Richard Sherman Will Be More Popular But Not Richer
Richard Sherman gained 300k twitter followers overnight after he called out Michael Crabtree in a post game interview. Some called his rant a genius self-marketing move. The problem with the interview is that Sherman instantly became a polarizing personality. While Sherman may have gained more followers and made himself into a household name, don’t expect any money to come along with it because controversial celebrities don’t make good spokespeople.
Being brash has worked for celebrates in other professions. A couple of years ago teen pop star Miley Cyrus was the face of the Disney Channel and had her own Wal-Mart brand. She decided to completely change her image became the hot controversial topic. Unlike Sherman, Cyrus makes money from keeping her name in the paper because the more relevant she is, the more likely people are to listen to her music and attend her shows. These are her main streams of revenue. When she was a lesser-known teen star she had tour sponsors but her popularity began decreasing. In 2011 she didn’t tour in the United States she said because, “I just think right now America has gotten to a place where I don’t know if they want me to tour or not. Right now I just want to go to the places where I am getting the most love and Australia and South America have done that for me.” Now she has no sponsors but it does not matter because her controversial transformation from innocent teen to raunchy adult brought her back to relevancy. Richard Sherman’s bullish personality will make the Seahawks games a bigger draw, and people will pay attention to everything he does on the field. Unfortunately for Sherman extra ticket sales and higher TV audiences don’t have any impact on his salary.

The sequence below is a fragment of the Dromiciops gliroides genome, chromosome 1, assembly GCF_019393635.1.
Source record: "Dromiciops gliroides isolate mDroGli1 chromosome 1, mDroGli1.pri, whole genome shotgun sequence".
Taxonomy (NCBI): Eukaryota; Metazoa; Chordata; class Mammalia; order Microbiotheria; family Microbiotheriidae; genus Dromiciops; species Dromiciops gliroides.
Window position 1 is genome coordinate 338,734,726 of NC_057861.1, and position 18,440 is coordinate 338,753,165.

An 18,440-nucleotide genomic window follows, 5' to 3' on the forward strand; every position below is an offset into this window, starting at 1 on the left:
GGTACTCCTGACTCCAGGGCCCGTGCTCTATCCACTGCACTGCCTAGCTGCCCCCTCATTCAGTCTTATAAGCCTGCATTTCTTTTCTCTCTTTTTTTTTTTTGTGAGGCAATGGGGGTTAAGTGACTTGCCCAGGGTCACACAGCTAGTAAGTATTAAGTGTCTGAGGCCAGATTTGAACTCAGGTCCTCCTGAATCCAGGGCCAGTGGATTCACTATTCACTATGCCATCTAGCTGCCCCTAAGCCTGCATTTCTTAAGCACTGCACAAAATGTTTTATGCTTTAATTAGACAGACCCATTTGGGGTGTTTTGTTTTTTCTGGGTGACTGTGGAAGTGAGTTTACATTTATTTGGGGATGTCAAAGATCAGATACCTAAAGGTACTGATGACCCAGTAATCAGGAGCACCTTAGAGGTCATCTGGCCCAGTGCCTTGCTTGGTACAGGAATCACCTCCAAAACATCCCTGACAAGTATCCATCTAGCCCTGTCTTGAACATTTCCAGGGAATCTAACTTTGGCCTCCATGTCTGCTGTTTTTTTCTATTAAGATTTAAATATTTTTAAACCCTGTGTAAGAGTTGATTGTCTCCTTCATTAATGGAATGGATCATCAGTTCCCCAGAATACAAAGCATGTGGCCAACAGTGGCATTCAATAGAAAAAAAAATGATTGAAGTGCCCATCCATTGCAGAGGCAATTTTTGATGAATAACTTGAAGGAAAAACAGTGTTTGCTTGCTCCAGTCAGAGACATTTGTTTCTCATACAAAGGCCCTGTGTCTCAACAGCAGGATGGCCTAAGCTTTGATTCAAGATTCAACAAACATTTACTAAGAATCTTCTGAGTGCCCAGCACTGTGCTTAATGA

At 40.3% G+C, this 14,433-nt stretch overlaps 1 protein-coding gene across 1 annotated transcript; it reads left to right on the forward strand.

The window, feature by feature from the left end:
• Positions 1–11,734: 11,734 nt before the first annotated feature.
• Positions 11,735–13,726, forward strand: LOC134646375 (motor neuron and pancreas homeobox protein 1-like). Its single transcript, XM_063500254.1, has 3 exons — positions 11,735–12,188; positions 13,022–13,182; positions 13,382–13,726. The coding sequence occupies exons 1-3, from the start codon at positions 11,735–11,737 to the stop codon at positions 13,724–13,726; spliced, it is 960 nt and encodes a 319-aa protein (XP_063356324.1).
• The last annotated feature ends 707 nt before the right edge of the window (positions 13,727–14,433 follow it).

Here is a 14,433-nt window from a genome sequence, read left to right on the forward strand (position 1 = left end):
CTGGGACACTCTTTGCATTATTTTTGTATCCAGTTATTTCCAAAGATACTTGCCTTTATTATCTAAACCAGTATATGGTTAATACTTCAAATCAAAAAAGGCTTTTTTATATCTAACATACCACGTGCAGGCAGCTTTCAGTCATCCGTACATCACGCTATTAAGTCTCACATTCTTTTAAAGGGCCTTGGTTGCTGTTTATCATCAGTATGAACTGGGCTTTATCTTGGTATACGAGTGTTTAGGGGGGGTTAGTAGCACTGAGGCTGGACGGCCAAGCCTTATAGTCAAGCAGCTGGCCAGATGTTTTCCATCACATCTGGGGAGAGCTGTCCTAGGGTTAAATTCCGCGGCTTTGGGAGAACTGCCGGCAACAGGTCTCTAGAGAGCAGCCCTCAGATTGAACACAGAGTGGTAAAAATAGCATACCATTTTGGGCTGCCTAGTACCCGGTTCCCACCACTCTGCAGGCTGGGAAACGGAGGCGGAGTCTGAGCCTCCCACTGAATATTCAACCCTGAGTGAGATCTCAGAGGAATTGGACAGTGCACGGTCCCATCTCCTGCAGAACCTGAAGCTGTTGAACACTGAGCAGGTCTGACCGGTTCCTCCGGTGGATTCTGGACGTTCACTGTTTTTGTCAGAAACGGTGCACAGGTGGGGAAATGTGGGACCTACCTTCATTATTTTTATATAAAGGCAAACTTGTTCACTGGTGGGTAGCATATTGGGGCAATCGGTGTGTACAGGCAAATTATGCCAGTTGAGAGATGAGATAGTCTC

The Miley Cyrus model can work for athletes in individual sports because essentially they are their team. Floyd Mayweather has more baggage than any athlete in sports but that didn’t stop him from making more money than any athlete last year: $90 million. Zero dollars came from sponsors. His edgy personality draws attention and the money from the ticket sales and PPV buys go directly into his pocket.
Sherman cannot capitalize on his popularity unless he has sponsors and the sponsors won’t come calling. Terrell Ownes was one of the biggest names in football during his career but didn’t have any major sponsorship and even said in a 2005 interview, “With the league labeling me as being controversial, I think some companies … would want to do some things, but at the same time they may look at bringing me on-board may tarnish their image.” (“The Big Idea with Donny Deutsch,” CNBC, 4/14.)
Spokesmen are like politicians, they need to be as universally likeable as possible. Companies don’t want to run the risk of offending customers with any of the faces they use to market their brand. By all reports Sherman is a nice, smart guy but if his end goal is to bring in sponsorship money he needs to find a better way to do it. His own agent, Jamie Fritz, was quoted at the end of 2013 saying, “There are a number of successful players in the NFL who don’t have endorsement deals,” Fritz said. “At the end of the day … people have to like you. If they don’t like you, they won’t buy the product you’re endorsing. Richard has a perception of being loud and in-your-face, but off the field, he’s very sincere, approachable and likable.”(Puget Sound Business Journal 12/30/13).
I wonder what he would say now.